Your 9-Step Treasure Map to Your Medicine’s Most Unique, Potent, Make-Your-Ideal-Client-Jump-Out-Of-Her-Chair-With-Glee Selling Points*

* Also known as — you guessed it — the points most likely to be the most exclusionary!

  1. What exactly is your medicine? Don’t get complicated or long-winded; how would you explain it to an 8-year-old?
  2. Who is your medicine for? Who does it help?
  3. What symptoms do those people have? What help are they looking for that you’re ready to provide?
  4. Who ISN’T your medicine for? [Note: If you can’t answer this, your medicine isn’t ready for market. Period.]
  5. What are some “side effects” of your medicine? “Side effects” in this context would be obstacles that might come up, or unexpected challenges. Might these side effects further differentiate who is most right or ready for your medicine and who is not?
  6. What makes your medicine different than the next guy’s?
  7. What’s missing from the options that are already available? What are the others doing wrong or incompletely?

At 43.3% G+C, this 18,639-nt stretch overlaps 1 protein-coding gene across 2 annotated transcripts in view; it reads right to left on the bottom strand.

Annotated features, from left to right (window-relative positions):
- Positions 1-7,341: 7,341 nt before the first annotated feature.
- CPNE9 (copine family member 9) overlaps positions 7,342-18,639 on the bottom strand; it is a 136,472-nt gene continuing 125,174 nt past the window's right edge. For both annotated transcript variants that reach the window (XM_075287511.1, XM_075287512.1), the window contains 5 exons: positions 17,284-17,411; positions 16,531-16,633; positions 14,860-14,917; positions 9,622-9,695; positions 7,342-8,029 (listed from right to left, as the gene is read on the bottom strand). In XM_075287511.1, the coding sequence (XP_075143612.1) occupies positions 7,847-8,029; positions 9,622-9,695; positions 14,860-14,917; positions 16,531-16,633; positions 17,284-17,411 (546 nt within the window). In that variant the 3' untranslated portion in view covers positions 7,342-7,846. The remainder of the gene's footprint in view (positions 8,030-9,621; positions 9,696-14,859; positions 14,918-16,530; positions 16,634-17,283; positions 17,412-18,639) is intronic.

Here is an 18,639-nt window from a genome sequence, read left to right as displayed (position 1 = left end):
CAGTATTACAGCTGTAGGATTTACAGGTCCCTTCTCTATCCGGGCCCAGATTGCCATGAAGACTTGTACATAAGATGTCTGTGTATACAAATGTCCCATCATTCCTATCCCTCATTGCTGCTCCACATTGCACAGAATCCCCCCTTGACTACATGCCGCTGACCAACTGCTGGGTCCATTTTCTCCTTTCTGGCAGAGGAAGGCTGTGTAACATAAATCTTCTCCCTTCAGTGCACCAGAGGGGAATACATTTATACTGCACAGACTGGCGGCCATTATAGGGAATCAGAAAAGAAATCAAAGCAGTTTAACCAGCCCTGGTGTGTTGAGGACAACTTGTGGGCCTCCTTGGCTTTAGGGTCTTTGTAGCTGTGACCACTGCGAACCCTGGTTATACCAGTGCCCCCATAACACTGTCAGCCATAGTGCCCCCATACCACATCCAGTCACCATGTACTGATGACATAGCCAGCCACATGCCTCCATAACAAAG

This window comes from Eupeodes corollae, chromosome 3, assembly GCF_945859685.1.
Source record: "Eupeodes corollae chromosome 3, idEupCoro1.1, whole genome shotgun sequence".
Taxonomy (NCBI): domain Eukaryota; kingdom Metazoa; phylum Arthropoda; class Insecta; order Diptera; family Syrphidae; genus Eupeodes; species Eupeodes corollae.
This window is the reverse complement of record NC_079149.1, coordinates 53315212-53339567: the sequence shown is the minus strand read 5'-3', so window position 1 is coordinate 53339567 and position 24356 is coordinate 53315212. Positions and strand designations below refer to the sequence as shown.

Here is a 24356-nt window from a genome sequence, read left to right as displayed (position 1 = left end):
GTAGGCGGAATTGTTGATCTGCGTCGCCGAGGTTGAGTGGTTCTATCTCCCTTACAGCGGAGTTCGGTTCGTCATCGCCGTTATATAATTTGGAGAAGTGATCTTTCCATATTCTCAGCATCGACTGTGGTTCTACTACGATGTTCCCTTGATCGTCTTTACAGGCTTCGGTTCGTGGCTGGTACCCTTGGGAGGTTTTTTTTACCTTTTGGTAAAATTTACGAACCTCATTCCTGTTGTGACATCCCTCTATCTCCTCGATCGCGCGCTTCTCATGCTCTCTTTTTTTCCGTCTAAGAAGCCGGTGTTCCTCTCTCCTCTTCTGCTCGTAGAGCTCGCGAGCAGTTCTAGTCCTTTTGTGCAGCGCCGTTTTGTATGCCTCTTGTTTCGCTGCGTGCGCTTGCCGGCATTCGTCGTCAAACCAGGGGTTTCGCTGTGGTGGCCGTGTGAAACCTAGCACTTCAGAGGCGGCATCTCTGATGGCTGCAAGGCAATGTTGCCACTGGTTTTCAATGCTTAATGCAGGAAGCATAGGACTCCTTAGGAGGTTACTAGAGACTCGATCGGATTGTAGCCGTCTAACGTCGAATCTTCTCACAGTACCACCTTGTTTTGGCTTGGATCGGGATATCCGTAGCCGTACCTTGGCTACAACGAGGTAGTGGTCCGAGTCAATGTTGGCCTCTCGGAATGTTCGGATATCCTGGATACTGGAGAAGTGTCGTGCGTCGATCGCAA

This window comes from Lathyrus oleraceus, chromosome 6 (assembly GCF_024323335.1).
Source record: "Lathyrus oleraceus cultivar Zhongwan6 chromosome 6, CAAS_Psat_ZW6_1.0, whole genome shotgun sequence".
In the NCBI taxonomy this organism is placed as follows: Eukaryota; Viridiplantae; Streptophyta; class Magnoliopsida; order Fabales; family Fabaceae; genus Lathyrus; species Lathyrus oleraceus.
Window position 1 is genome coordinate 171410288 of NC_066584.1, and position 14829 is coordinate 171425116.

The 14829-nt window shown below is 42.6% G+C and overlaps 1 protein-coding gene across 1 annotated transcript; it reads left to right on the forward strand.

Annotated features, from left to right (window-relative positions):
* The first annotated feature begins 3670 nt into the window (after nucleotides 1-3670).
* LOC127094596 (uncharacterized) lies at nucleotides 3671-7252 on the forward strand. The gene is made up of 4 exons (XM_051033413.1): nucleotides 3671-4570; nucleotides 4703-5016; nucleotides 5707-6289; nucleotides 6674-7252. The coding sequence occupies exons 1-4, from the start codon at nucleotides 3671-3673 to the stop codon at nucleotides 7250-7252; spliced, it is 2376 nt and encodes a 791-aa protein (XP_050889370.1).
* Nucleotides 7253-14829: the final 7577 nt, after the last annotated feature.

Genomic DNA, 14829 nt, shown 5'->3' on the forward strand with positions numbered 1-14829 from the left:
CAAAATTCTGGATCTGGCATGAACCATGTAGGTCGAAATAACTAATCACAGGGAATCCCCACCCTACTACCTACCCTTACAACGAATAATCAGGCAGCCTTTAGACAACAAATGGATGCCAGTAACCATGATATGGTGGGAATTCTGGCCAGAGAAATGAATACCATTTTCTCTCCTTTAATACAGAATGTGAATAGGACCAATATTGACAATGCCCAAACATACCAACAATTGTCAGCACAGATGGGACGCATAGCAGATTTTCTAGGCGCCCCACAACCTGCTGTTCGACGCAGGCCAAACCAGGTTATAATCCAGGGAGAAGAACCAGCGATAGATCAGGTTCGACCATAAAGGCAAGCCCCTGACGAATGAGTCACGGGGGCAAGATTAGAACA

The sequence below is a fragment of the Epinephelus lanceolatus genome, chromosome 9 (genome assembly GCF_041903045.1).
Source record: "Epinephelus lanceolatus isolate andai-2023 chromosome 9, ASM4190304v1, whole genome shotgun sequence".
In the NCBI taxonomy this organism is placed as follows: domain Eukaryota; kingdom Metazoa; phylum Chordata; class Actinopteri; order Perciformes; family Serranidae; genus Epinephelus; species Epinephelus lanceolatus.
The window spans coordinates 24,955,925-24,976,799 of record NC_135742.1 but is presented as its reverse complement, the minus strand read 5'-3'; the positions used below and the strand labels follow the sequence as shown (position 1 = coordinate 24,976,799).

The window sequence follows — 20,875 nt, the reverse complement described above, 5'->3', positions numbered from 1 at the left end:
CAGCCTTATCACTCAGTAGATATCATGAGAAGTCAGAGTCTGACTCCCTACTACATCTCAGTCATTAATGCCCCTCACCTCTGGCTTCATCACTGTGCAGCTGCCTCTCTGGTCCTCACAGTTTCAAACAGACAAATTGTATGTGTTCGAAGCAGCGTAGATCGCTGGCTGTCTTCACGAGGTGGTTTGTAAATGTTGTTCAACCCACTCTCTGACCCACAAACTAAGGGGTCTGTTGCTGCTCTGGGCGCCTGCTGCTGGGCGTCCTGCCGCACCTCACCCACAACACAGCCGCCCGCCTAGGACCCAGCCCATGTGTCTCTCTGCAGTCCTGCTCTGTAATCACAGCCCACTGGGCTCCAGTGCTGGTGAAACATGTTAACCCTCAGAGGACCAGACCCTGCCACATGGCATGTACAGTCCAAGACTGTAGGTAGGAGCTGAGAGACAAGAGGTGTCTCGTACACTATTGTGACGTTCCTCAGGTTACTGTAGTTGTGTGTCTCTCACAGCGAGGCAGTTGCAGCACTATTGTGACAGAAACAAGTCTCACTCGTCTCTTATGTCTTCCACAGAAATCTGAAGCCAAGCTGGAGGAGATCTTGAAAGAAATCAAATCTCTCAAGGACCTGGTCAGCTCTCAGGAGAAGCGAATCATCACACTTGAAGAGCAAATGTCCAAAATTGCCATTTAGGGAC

8. What might people not expect from your medicine? What might they not be able to tell just by looking?
  9. This last question is tough. DO NOT SKIP IT. It will yield valuable insights, I guarantee! What criticisms is your medicine likely to receive? In what ways are those criticisms valid? Why is your medicine valuable in spite of — or because of — those criticisms?
    (How is your medicine valuable precisely because it is delivered in a new, fresh way that connects to people who don’t relate to the traditional delivery?)

Now that you’ve got your specifics, USE ‘EM! Go back to your existing marketing materials and look for ways you can speak more directly to your ideal clients, and less generically to the ambivalent shrugging general population. Don’t be afraid of using phrases that might exclude less-than-ideal clients, but that will make your oh-so-ideal clients think, “Whoa, that is meant exactly for me.”

To your potent, exclusionary, highly effective marketing,
Marissa